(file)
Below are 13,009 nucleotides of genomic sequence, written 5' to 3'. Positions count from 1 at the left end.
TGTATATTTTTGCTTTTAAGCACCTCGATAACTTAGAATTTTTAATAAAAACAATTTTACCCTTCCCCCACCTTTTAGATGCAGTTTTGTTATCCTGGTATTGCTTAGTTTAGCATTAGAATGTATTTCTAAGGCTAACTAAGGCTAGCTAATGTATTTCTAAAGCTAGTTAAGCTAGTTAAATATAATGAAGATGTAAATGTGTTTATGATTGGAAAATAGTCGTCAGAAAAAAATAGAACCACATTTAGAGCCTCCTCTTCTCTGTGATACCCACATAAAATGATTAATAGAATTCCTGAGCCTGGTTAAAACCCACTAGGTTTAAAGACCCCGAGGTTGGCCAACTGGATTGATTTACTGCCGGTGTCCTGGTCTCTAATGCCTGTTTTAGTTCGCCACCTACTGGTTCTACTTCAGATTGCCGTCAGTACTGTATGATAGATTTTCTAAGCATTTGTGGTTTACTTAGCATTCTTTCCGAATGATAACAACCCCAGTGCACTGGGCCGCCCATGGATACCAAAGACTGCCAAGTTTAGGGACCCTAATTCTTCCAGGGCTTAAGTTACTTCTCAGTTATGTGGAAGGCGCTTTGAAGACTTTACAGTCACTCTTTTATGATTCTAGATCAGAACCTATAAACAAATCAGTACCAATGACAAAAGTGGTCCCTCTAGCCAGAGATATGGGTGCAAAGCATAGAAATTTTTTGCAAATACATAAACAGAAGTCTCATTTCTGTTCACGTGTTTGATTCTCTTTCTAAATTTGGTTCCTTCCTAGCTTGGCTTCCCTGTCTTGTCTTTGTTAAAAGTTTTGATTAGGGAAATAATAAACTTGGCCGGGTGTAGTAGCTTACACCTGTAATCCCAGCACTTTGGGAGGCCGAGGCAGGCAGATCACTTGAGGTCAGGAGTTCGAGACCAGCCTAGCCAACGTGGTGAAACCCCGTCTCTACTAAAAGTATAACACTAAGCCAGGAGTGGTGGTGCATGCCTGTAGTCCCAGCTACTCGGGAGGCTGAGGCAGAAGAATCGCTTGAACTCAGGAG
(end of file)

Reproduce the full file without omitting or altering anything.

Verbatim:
Below are 13,009 nucleotides of genomic sequence, written 5' to 3'. Positions count from 1 at the left end.
TGTATATTTTTGCTTTTAAGCACCTCGATAACTTAGAATTTTTAATAAAAACAATTTTACCCTTCCCCCACCTTTTAGATGCAGTTTTGTTATCCTGGTATTGCTTAGTTTAGCATTAGAATGTATTTCTAAGGCTAACTAAGGCTAGCTAATGTATTTCTAAAGCTAGTTAAGCTAGTTAAATATAATGAAGATGTAAATGTGTTTATGATTGGAAAATAGTCGTCAGAAAAAAATAGAACCACATTTAGAGCCTCCTCTTCTCTGTGATACCCACATAAAATGATTAATAGAATTCCTGAGCCTGGTTAAAACCCACTAGGTTTAAAGACCCCGAGGTTGGCCAACTGGATTGATTTACTGCCGGTGTCCTGGTCTCTAATGCCTGTTTTAGTTCGCCACCTACTGGTTCTACTTCAGATTGCCGTCAGTACTGTATGATAGATTTTCTAAGCATTTGTGGTTTACTTAGCATTCTTTCCGAATGATAACAACCCCAGTGCACTGGGCCGCCCATGGATACCAAAGACTGCCAAGTTTAGGGACCCTAATTCTTCCAGGGCTTAAGTTACTTCTCAGTTATGTGGAAGGCGCTTTGAAGACTTTACAGTCACTCTTTTATGATTCTAGATCAGAACCTATAAACAAATCAGTACCAATGACAAAAGTGGTCCCTCTAGCCAGAGATATGGGTGCAAAGCATAGAAATTTTTTGCAAATACATAAACAGAAGTCTCATTTCTGTTCACGTGTTTGATTCTCTTTCTAAATTTGGTTCCTTCCTAGCTTGGCTTCCCTGTCTTGTCTTTGTTAAAAGTTTTGATTAGGGAAATAATAAACTTGGCCGGGTGTAGTAGCTTACACCTGTAATCCCAGCACTTTGGGAGGCCGAGGCAGGCAGATCACTTGAGGTCAGGAGTTCGAGACCAGCCTAGCCAACGTGGTGAAACCCCGTCTCTACTAAAAGTATAACACTAAGCCAGGAGTGGTGGTGCATGCCTGTAGTCCCAGCTACTCGGGAGGCTGAGGCAGAAGAATCGCTTGAACTCAGGAG